Post 51 – Let’s Talk About Food

Let’s talk about food.

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Let’s talk about the science of cooking hamburgers and why you should drink more wine.

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Let’s talk about sustainability, agriculture, raising chickens in your own backyard, and grinding your own hamburgers.

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Let’s talk about FOOD, but more than just gourmet restaurants and molecular gastronomy. Let’s talk about what makes a food desert, why people are hungry, and why restaurant workers are not paid minimum wage.

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We learned about all of these topics this weekend at the Let’s Talk About Food Festival in Copley Square.

With perfect weather to motivate us to head outdoors, Sam and I went into the city to see the demonstrations, booths, and exhibits on display for the day. Though the turnout was smaller than I expected, the event addressed some wonderful topics. Best of all the information was free and accessible to anyone walking by.

In front of the beautiful old Trinity Church, the organizers set up a main stage where chefs, nutritionists, geeky cooks, and restaurant owners alike displayed their talents and divulged their nutrition tips and cooking secrets. There were demos throughout the day in addition to the informational booths that you could visit at anytime. A few food trucks lined the streets, including my favorite, Bon Me, and a new truck called The Fresh Truck whose motto reads, “Driving food, health, and community.” Like a produce market on wheels, this converted school bus drives to Boston neighborhoods to offer affordable and healthy food options to those who lack such a market nearby.

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Though we weren’t brave enough to engage in conversation at the Endless Table sponsored by the Museum of Science, there was definitely the opportunity to literally talk about food.  I saw strangers gathering round tables, shaking hands, and exchanging words with the hope of making a change.

The Lexicon of Sustainability exhibit gave pictures and meaning to many food terms thrown around that very few of us understand.

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IMG_3604Like Permaculture (which I still can’t explain very well).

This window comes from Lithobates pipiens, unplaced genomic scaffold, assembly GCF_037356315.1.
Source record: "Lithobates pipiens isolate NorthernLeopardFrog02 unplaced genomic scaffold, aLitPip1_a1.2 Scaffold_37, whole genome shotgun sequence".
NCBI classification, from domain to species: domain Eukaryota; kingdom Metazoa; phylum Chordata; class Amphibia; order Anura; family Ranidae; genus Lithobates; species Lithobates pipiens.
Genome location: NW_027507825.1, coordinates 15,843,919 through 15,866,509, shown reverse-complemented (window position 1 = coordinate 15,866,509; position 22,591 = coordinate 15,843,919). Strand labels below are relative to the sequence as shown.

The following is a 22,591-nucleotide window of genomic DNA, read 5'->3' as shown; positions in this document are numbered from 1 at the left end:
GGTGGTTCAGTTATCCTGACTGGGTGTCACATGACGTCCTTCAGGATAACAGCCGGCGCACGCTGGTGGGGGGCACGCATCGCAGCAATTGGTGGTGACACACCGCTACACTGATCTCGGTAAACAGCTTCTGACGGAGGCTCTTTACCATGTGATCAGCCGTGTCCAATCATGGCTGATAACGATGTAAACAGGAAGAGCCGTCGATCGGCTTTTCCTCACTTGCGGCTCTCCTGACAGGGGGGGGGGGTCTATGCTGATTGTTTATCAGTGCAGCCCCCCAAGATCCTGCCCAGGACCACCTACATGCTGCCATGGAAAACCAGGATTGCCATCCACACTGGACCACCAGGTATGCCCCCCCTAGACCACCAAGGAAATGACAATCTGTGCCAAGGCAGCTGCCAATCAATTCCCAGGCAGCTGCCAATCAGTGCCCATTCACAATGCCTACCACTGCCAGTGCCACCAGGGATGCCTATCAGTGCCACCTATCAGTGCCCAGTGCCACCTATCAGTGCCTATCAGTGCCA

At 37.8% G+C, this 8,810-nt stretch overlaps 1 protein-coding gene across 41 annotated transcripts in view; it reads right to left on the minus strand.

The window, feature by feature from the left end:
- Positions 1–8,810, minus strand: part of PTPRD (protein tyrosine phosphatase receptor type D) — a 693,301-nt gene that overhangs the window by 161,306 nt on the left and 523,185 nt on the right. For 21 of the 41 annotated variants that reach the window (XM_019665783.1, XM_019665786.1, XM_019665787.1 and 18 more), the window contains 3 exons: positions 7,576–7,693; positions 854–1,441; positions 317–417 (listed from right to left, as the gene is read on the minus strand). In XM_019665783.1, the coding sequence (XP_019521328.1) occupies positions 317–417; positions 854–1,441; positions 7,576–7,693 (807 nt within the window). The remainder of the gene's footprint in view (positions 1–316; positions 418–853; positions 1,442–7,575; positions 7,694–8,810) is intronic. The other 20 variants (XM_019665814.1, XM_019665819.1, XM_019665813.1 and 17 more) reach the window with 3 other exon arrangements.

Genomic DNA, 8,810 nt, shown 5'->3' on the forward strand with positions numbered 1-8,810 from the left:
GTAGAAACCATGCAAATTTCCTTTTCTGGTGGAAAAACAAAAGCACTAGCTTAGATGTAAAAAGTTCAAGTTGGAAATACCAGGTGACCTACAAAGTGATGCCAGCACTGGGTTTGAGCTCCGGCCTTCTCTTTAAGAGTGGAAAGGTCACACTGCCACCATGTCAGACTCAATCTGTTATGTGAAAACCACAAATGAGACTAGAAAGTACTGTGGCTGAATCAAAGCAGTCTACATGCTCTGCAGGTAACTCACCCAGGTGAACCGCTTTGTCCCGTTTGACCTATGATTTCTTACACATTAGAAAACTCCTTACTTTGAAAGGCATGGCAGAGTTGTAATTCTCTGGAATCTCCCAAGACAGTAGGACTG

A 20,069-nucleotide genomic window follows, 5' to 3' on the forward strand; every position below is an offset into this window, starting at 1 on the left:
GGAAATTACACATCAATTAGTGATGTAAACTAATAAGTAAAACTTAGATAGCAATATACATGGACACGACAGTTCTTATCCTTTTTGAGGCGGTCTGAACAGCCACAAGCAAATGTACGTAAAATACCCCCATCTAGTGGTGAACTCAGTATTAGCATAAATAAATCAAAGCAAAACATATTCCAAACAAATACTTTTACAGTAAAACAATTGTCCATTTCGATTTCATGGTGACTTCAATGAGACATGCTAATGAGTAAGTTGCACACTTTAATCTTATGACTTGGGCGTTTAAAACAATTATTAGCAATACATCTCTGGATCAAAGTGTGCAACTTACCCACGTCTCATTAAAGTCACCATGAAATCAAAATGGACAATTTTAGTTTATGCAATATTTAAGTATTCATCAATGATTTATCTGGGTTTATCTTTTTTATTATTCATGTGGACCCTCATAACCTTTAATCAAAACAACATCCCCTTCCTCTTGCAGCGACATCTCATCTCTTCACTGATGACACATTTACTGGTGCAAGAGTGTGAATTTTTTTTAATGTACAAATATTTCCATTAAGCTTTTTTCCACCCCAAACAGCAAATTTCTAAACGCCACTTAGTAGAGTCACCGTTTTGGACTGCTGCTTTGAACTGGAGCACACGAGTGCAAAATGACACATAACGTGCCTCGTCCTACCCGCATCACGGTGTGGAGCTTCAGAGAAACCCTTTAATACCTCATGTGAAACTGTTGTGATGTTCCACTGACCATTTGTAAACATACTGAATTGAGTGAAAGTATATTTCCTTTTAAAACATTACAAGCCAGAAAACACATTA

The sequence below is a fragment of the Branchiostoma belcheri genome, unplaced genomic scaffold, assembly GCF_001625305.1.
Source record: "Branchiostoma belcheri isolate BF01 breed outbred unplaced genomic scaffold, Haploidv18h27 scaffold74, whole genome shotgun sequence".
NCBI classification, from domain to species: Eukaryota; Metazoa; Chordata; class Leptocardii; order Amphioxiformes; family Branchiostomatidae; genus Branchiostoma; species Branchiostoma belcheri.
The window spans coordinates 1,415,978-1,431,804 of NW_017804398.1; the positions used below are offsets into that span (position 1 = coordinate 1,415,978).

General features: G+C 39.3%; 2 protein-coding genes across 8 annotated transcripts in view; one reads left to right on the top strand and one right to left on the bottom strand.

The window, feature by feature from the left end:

And if all your questions weren’t answered you could head over to the Ask a Chef or Ask a Nutritionist booth and have them field your questions.

One of my favorite parts was Kitchen Conversations – a cozy booth to record one’s food memories, stories, and recipes in order to create an oral history. I so wanted to share something, but I didn’t know where to start. When did I first learn to cook? Who taught me to to cook? What was the first recipe I made by myself? Stories I’ll have to save for my memoir…

As the on-stage demos lost our interest, we took advantage of the beautiful weather and wandered over to the Public Gah-den. The blue skies and summer temperatures had attracted several others including two brides and their grooms. We also saw a bride and groom in-the-making as one man got down on his knee to propose to his love, while their friends waited excitedly below the bridge clutching a bundle of balloons.

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All in all it was a beautiful day (despite my crackling voice and stuffed up nose) and I felt energized and excited to be part of the food world in Boston. I saw many people I knew and I even recognized many of Boston’s famous chefs by their faces.

Boston is a great city to talk about food and I love the conversations that have begun in the last few years. Food trucks have popped up to meet the mobile crowds, many farmers’ markets now accept SNAP (food stamps), and people have begun to talk about why food matters to everyone.

It’s a conversation that has only just begun (and that I have only very briefly touched on here) and I look forward to hearing more.

This October 24, 2013 will be Food Day, and with it, I hope,  a chance to celebrate food and educate ourselves on all things food-related. I look forward to sharing more with you in a few weeks.

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